The White House had the upper hand politically in any veto fight as long as it could blame Democrats for padding the measure with "budget-busting" pork-barrel projects.

Now the "pork" issue is in the hands of Senate Republicans, some of whom have been as eager for water projects as the Democrats, and the White House would be forced to fight out a veto with Democrats on such less popular issues as aid to Nicaragua.

In other action as the 98th Congress struggled to finish its work: House-Senate conferees meeting on the massive immigration revision bill broke up indefinitely when House conferees voted against a $1 billion ceiling on annual reimbursements to states for the cost of legalizing millions of illegal aliens under the measure.

President Reagan has threatened to veto the bill if it does not include such a cap. Earlier, the group approved a compromise on an anti-discrimination provision. The bill's chief Senate sponsor, Alan K. Simpson (R-Wyo.), refused to declare it dead, and there remained a possibility last night that the House vote against the cap might be reconsidered. The House approved and sent to President Reagan a bill to create a youth conservation corps patterned after the Civilian Conservation Corps of the 1930s. The measure, which the administration has opposed, would create an American Conservation Corps to provide 37,000 summer and year-round jobs on federal, state, local and Indian lands at an estimated cost of $225 million through fiscal 1987. The House overwhelmingly approved and sent to the president a bill extending the Head Start program for two years and establishing community-based before- and after-school programs for "latchkey" children. The bill also establishes a scholarship program for outstanding high school graduates who intend to become teachers. The Senate, dealing with the other major stumbling block to adjournment, spent several hours on legislation to increase the debt ceiling from $1.57 trillion to $1.82 trillion but gave up for the night after bogging down on amendments involving taxation on self-financed sale of homes and farms.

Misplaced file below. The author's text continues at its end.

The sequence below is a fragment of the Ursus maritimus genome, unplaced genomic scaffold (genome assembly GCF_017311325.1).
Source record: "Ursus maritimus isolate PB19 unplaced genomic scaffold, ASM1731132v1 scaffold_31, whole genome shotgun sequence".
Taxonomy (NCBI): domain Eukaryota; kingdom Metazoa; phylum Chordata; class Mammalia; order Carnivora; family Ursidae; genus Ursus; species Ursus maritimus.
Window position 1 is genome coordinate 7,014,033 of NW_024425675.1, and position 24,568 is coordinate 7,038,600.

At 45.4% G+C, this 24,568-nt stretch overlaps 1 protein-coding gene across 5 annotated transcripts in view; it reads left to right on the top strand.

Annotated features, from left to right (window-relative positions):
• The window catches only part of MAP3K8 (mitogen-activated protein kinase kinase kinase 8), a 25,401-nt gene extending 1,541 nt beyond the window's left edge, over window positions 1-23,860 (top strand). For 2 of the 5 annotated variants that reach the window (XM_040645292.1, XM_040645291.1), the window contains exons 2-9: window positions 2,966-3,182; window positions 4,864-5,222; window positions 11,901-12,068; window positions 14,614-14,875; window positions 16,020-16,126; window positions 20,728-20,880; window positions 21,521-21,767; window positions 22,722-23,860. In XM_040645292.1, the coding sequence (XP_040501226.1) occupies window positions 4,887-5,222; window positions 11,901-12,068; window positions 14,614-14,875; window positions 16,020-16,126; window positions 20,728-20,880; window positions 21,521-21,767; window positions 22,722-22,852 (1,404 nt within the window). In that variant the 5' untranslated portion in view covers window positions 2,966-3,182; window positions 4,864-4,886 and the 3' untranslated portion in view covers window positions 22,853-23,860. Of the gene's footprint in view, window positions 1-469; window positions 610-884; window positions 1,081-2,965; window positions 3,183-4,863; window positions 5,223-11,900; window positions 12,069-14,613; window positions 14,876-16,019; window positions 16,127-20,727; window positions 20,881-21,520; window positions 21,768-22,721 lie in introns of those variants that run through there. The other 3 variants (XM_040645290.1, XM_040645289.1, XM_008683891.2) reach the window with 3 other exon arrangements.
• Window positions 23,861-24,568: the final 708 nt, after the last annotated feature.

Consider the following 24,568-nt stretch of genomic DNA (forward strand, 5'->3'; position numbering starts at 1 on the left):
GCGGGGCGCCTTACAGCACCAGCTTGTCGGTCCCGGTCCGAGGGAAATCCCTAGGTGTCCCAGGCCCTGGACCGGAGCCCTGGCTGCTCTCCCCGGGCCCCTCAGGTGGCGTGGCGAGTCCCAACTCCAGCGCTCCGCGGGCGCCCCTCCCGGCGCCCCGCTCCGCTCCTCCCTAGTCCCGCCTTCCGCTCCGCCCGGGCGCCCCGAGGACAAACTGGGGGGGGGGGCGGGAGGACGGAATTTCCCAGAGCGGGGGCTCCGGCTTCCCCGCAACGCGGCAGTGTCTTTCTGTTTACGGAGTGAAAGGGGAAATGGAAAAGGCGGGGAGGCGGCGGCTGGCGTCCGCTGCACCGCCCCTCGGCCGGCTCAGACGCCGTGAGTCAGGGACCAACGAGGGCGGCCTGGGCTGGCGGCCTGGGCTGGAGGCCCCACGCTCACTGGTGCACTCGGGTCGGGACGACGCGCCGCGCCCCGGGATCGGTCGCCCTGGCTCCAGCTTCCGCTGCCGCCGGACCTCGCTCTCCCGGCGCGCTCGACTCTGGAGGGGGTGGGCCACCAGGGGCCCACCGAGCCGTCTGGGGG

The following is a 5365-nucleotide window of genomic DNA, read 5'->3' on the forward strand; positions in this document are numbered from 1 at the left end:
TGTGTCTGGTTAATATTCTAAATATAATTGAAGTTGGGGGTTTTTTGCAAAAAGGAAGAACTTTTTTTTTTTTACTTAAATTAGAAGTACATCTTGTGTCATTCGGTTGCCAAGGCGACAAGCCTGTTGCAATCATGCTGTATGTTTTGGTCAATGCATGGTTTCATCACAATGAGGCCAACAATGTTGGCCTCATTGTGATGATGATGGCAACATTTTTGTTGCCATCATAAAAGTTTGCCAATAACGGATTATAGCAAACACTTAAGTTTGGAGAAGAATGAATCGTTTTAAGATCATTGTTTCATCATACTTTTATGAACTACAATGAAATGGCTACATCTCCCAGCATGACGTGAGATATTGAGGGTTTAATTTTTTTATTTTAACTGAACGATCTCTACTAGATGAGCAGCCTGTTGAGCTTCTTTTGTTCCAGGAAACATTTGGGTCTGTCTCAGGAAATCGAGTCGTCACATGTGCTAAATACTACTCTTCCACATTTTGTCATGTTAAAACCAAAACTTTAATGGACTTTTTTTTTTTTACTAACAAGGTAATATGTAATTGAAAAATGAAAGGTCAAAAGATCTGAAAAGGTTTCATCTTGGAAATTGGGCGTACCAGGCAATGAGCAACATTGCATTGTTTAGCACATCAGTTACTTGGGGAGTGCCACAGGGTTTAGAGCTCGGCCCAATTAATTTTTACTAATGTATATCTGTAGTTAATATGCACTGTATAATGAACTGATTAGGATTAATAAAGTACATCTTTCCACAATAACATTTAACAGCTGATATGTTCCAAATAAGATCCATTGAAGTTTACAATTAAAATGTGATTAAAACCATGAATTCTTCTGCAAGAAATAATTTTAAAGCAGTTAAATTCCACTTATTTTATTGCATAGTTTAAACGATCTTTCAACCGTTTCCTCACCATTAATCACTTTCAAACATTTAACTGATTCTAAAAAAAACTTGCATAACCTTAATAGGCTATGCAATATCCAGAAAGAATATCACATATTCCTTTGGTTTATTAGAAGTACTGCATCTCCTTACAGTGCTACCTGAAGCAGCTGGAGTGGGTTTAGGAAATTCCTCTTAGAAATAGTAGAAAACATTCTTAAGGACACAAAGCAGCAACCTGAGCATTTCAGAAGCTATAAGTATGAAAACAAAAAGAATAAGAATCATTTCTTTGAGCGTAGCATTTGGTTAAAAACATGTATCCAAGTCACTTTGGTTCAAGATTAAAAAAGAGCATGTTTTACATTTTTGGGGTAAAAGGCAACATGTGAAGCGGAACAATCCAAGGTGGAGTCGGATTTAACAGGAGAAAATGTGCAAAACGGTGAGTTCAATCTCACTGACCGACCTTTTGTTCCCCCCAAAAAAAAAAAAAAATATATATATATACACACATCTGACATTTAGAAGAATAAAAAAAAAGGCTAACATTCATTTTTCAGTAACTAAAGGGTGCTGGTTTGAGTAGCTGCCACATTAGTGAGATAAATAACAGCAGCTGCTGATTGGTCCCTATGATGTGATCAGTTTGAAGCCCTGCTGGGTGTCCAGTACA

Even before Congress headed into another evening session on its money problems, the Rev. Richard G. Halverson, the Senate chaplain, said a prayer. "Father in heaven," he said, "we are here under duress, but we imposed this situation on ourselves."

Senate Majority Leader Howard H. Baker Jr. (R-Tenn.) appeared to agree, saying that nothing short of a "religious miracle" could prevent need for further emergency funding legislation.